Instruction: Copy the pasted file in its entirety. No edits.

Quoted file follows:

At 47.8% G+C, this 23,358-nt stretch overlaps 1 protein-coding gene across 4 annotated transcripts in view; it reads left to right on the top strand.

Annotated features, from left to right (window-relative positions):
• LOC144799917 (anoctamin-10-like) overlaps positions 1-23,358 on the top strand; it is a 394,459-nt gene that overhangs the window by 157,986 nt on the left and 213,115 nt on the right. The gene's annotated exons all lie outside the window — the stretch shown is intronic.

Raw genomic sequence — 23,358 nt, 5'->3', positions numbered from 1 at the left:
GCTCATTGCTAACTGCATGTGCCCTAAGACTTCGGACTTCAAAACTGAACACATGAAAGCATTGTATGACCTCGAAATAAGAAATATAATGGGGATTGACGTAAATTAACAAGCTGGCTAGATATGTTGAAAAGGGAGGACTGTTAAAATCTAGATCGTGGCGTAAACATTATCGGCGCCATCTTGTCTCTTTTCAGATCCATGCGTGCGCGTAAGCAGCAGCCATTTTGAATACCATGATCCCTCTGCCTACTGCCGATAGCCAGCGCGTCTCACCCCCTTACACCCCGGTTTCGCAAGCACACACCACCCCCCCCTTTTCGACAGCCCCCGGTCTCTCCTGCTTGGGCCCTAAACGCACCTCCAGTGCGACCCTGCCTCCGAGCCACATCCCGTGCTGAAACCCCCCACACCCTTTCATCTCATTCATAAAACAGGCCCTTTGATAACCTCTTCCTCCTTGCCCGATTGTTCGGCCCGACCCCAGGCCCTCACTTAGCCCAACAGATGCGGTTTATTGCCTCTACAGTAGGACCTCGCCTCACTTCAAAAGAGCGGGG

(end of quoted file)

At 47.8% G+C, this 23,358-nt stretch overlaps 1 protein-coding gene across 4 annotated transcripts in view; it reads left to right on the top strand.

Annotated features, from left to right (window-relative positions):
• LOC144799917 (anoctamin-10-like) overlaps positions 1-23,358 on the top strand; it is a 394,459-nt gene that overhangs the window by 157,986 nt on the left and 213,115 nt on the right. The gene's annotated exons all lie outside the window — the stretch shown is intronic.

Raw genomic sequence — 23,358 nt, 5'->3', positions numbered from 1 at the left:
GCTCATTGCTAACTGCATGTGCCCTAAGACTTCGGACTTCAAAACTGAACACATGAAAGCATTGTATGACCTCGAAATAAGAAATATAATGGGGATTGACGTAAATTAACAAGCTGGCTAGATATGTTGAAAAGGGAGGACTGTTAAAATCTAGATCGTGGCGTAAACATTATCGGCGCCATCTTGTCTCTTTTCAGATCCATGCGTGCGCGTAAGCAGCAGCCATTTTGAATACCATGATCCCTCTGCCTACTGCCGATAGCCAGCGCGTCTCACCCCCTTACACCCCGGTTTCGCAAGCACACACCACCCCCCCCTTTTCGACAGCCCCCGGTCTCTCCTGCTTGGGCCCTAAACGCACCTCCAGTGCGACCCTGCCTCCGAGCCACATCCCGTGCTGAAACCCCCCACACCCTTTCATCTCATTCATAAAACAGGCCCTTTGATAACCTCTTCCTCCTTGCCCGATTGTTCGGCCCGACCCCAGGCCCTCACTTAGCCCAACAGATGCGGTTTATTGCCTCTACAGTAGGACCTCGCCTCACTTCAAAAGAGCGGGG